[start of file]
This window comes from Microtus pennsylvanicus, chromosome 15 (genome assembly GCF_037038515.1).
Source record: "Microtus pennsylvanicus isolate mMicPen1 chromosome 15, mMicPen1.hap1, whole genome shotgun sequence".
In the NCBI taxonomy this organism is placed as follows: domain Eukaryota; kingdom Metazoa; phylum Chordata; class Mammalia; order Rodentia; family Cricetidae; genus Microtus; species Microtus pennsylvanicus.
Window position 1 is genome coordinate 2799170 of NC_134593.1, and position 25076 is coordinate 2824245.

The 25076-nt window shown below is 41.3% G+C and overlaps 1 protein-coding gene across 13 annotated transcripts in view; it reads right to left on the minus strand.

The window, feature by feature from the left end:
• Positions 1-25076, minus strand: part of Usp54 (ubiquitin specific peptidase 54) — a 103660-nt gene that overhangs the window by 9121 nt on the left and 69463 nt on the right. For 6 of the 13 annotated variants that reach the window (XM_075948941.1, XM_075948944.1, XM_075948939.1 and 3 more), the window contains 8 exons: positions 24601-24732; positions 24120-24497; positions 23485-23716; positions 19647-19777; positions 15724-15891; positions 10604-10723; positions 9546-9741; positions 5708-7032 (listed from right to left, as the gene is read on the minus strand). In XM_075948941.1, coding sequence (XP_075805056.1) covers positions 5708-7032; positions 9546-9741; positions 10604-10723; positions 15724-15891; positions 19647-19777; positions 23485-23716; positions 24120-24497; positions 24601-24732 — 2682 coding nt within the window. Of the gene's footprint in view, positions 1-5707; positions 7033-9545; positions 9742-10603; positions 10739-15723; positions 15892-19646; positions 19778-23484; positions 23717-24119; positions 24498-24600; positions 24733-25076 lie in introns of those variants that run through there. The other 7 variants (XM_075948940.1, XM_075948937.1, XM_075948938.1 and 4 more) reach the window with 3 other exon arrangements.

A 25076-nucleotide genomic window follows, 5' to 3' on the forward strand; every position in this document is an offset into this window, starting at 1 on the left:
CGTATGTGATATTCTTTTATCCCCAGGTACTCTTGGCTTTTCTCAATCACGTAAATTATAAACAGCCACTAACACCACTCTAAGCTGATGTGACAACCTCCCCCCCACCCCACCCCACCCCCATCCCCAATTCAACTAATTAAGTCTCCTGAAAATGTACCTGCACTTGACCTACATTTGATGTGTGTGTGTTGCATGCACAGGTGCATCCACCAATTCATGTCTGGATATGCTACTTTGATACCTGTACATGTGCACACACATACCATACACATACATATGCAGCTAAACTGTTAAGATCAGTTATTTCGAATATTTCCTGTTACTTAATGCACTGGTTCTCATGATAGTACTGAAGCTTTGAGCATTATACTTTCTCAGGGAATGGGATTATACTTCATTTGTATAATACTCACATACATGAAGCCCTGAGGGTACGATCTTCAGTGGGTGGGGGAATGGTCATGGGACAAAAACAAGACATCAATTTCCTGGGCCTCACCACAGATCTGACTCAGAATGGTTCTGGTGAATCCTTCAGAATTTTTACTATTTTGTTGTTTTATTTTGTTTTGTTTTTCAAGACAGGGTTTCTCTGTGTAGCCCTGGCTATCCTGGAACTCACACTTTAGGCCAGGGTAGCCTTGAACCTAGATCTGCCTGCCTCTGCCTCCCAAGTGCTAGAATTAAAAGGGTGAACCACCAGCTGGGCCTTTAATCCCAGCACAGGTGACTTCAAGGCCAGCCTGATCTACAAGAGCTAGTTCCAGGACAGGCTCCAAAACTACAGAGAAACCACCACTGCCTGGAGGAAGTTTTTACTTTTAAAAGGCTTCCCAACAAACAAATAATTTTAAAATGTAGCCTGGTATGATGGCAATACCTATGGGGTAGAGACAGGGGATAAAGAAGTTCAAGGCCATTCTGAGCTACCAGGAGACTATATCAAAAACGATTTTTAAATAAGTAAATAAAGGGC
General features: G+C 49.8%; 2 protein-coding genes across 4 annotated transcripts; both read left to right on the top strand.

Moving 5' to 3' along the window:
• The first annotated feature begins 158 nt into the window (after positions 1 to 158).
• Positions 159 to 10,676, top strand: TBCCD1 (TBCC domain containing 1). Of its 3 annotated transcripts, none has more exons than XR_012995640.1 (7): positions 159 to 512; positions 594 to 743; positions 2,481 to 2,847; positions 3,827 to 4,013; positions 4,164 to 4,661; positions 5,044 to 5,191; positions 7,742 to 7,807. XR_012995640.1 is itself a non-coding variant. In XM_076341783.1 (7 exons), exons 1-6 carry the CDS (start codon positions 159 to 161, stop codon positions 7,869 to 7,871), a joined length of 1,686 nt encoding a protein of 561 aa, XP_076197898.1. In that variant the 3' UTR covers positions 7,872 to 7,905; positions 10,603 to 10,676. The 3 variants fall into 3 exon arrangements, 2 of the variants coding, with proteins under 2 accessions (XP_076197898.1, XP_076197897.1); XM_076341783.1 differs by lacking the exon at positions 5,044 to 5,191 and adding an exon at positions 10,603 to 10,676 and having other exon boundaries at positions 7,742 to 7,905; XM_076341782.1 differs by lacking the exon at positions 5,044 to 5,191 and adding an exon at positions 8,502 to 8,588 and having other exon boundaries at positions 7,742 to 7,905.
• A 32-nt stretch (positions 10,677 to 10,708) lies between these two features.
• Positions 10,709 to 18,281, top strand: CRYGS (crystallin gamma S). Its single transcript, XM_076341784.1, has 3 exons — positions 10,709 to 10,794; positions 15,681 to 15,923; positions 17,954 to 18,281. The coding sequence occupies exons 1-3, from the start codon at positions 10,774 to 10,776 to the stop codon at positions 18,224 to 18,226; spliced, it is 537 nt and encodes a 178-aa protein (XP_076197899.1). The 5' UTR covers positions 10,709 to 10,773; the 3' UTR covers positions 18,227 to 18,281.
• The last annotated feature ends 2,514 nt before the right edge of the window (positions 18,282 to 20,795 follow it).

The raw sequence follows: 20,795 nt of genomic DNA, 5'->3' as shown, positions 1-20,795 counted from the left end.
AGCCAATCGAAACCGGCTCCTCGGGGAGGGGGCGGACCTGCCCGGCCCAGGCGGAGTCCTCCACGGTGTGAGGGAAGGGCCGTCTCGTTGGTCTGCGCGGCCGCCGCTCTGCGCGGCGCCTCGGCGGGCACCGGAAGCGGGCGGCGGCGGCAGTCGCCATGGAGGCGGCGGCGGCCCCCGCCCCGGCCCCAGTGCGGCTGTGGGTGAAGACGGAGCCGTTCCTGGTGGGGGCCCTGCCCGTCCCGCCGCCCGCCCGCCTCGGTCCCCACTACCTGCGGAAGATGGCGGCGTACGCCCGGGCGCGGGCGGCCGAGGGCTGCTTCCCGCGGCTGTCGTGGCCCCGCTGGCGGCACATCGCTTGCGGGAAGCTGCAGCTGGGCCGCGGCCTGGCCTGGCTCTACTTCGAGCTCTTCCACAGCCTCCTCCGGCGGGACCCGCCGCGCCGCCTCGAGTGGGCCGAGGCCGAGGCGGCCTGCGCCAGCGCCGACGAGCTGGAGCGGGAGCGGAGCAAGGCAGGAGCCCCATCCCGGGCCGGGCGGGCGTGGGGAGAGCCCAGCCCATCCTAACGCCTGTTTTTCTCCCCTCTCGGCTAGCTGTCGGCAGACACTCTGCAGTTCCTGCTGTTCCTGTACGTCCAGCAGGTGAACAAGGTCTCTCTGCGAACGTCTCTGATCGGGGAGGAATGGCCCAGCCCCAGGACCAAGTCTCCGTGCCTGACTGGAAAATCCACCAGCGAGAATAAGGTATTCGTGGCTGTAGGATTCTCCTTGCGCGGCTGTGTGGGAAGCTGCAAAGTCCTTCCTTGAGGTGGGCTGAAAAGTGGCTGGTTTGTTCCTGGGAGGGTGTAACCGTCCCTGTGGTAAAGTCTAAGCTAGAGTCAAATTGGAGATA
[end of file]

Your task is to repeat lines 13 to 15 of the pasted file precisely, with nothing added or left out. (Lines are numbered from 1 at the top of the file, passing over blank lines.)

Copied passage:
• Positions 159 to 10,676, top strand: TBCCD1 (TBCC domain containing 1). Of its 3 annotated transcripts, none has more exons than XR_012995640.1 (7): positions 159 to 512; positions 594 to 743; positions 2,481 to 2,847; positions 3,827 to 4,013; positions 4,164 to 4,661; positions 5,044 to 5,191; positions 7,742 to 7,807. XR_012995640.1 is itself a non-coding variant. In XM_076341783.1 (7 exons), exons 1-6 carry the CDS (start codon positions 159 to 161, stop codon positions 7,869 to 7,871), a joined length of 1,686 nt encoding a protein of 561 aa, XP_076197898.1. In that variant the 3' UTR covers positions 7,872 to 7,905; positions 10,603 to 10,676. The 3 variants fall into 3 exon arrangements, 2 of the variants coding, with proteins under 2 accessions (XP_076197898.1, XP_076197897.1); XM_076341783.1 differs by lacking the exon at positions 5,044 to 5,191 and adding an exon at positions 10,603 to 10,676 and having other exon boundaries at positions 7,742 to 7,905; XM_076341782.1 differs by lacking the exon at positions 5,044 to 5,191 and adding an exon at positions 8,502 to 8,588 and having other exon boundaries at positions 7,742 to 7,905.
• A 32-nt stretch (positions 10,677 to 10,708) lies between these two features.
• Positions 10,709 to 18,281, top strand: CRYGS (crystallin gamma S). Its single transcript, XM_076341784.1, has 3 exons — positions 10,709 to 10,794; positions 15,681 to 15,923; positions 17,954 to 18,281. The coding sequence occupies exons 1-3, from the start codon at positions 10,774 to 10,776 to the stop codon at positions 18,224 to 18,226; spliced, it is 537 nt and encodes a 178-aa protein (XP_076197899.1). The 5' UTR covers positions 10,709 to 10,773; the 3' UTR covers positions 18,227 to 18,281.